Patient Advocate or Patient Advocate
I’ve had a few past and present conversations and found when we throw the term "patient advocate" in the air; what I’ve learned what should be considered a slam dunk in what you and I think the term means, is not always the case.
I was interested in a possible role coined "patient advocate," and the source I used for the definition seemed just as perplexed in what the term means outside of an actual patient sharing his or her story.
I’m still waiting for someone to look into the differences in the way the term is used and what it entails when we look at it from a hospital staff role.
Recently I had another conversation and I tell you, I felt as though the person wanted to make sure or clarify what I meant by the term, so I’m thinking should it be that hard in figuring this out as the term seems pretty simple and self-explanatory? I wanted to delve a bit deeper. Let’s go…
What do we mean by patient advocate?
So the NIH (National Cancer Institute) terms a patient advocate as:
"A person who helps guide a patient through the healthcare system. This includes help going through the screening, diagnosis, treatment, and follow-up of a medical condition, such as cancer. A patient advocate helps patients communicate with their healthcare providers so they get the information they need to make decisions about their health care. Patient advocates may also help patients set up appointments for doctor visits and medical tests and get financial, legal, and social support. They may also work with insurance companies, employers, case managers, lawyers, and others who may have an effect on a patient’s healthcare needs. Also called patient navigator."1
The role of a Patient Advocate can be anything from:
- Tracking medications
- Carrying out a patient’s request (I would think this may be similar to a proxy)
- Ensuring the patient’s rights are followed
- Solving conflicts in crisis matters with health care professionals and the patient’s family
- Following up on answers to questions posed by a patient
Um, so after delving in here, I would think these functions and duties sound rather similar to a care partner (caretaker), of what was and I believe still titled a social worker.
Patient Advocate (The other one…we know)
My role as a patient advocate/leader is speaking for myself and sharing my voice and experience on what I have dealt with as an advocate of multiple myeloma. I believe that’s pretty cut and dry, so what exactly does this cover?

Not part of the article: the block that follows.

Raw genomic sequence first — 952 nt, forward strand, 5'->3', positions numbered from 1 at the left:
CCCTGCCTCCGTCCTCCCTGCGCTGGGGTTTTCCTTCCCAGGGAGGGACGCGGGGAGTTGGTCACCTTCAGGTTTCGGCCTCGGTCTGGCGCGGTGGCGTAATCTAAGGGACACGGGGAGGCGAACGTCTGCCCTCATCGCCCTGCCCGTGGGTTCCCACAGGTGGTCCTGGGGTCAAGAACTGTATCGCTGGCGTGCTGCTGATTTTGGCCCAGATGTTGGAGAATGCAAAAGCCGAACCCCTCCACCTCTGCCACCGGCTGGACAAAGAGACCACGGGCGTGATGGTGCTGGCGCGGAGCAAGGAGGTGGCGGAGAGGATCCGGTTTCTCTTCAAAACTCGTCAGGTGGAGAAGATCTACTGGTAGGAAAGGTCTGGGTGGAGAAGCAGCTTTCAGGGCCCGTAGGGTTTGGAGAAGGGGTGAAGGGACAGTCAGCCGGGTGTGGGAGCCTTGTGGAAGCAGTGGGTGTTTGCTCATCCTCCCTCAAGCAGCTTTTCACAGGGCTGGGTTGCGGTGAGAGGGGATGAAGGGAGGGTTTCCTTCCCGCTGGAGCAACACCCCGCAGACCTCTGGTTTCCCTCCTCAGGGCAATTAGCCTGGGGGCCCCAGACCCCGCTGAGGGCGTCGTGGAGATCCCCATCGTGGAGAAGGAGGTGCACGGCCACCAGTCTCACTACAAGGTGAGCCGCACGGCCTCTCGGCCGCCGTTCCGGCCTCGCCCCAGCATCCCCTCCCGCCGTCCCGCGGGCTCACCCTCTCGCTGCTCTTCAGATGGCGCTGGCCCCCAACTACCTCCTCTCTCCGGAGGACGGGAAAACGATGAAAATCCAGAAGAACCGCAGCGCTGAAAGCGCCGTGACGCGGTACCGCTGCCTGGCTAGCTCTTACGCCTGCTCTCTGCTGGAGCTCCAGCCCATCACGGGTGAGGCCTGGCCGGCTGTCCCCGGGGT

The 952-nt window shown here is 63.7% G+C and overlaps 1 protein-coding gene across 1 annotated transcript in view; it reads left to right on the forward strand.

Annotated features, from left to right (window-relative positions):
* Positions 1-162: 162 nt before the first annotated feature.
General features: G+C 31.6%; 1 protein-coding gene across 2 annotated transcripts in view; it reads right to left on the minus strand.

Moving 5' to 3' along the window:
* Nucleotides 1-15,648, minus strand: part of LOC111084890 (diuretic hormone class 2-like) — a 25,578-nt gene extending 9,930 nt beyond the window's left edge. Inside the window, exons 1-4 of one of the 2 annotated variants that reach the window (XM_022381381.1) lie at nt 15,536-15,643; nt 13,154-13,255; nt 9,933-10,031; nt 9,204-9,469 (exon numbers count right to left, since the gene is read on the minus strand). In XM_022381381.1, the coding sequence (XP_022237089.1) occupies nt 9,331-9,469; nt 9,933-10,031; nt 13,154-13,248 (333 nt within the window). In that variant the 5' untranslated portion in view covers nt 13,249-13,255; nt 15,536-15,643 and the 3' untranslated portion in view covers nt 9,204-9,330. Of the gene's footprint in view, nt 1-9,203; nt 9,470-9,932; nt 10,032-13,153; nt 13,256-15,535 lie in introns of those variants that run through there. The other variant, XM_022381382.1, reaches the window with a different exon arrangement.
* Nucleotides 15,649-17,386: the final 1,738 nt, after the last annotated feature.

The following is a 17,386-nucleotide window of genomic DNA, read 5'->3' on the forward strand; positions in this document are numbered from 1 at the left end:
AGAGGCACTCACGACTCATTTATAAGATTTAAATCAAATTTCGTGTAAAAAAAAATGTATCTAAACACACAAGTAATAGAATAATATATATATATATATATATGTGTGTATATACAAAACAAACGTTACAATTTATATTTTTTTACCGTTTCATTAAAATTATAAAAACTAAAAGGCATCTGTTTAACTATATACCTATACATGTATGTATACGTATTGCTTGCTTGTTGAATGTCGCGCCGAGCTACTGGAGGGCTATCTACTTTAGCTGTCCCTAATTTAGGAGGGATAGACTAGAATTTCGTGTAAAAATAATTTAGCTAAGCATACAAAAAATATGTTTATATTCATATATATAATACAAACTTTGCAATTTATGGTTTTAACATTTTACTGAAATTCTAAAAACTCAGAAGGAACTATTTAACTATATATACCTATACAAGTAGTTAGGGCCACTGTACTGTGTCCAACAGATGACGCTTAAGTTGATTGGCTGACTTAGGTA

Advocating for myself
Covering my rights sounds about right in the care and quality when visiting a doctor in having 1:1 conversations answers to my questions. Medication tracking was done on my own with my own method of daily medication when I was on treatment, and frankly, no one assisted on the best method of reminding me or the best method that worked best for me, I figured it out on my own.
As for working along with my employer, that would be all me while maybe some would need service I would think that would be a red flag for the employee having a representative speak for them on their cancer care in need with the employer- just doesn't seem like a wise move. My method of not informing anyone because first, it was none of their business, and secondly, this didn’t stop me from doing the job I was being paid for, so there was definitely no need-to-know relationship.
Many of the areas mentioned in the latter term are what I’ve or my care partner experienced. This wasn’t necessarily something a hospital or organization helped cover. Again, the first definition seems to imply or labels the responsibilities as what we know a social worker should cover.
In writing this piece I’ve concluded perhaps in most cases the patient has had no choice but to cover and figure out all areas that are listed because of the un-clarity of where, who, and how to discuss specific issues in their care, so wouldn’t it be rightly fair to say we’re the true Patient Advocates, where the others are imitators?
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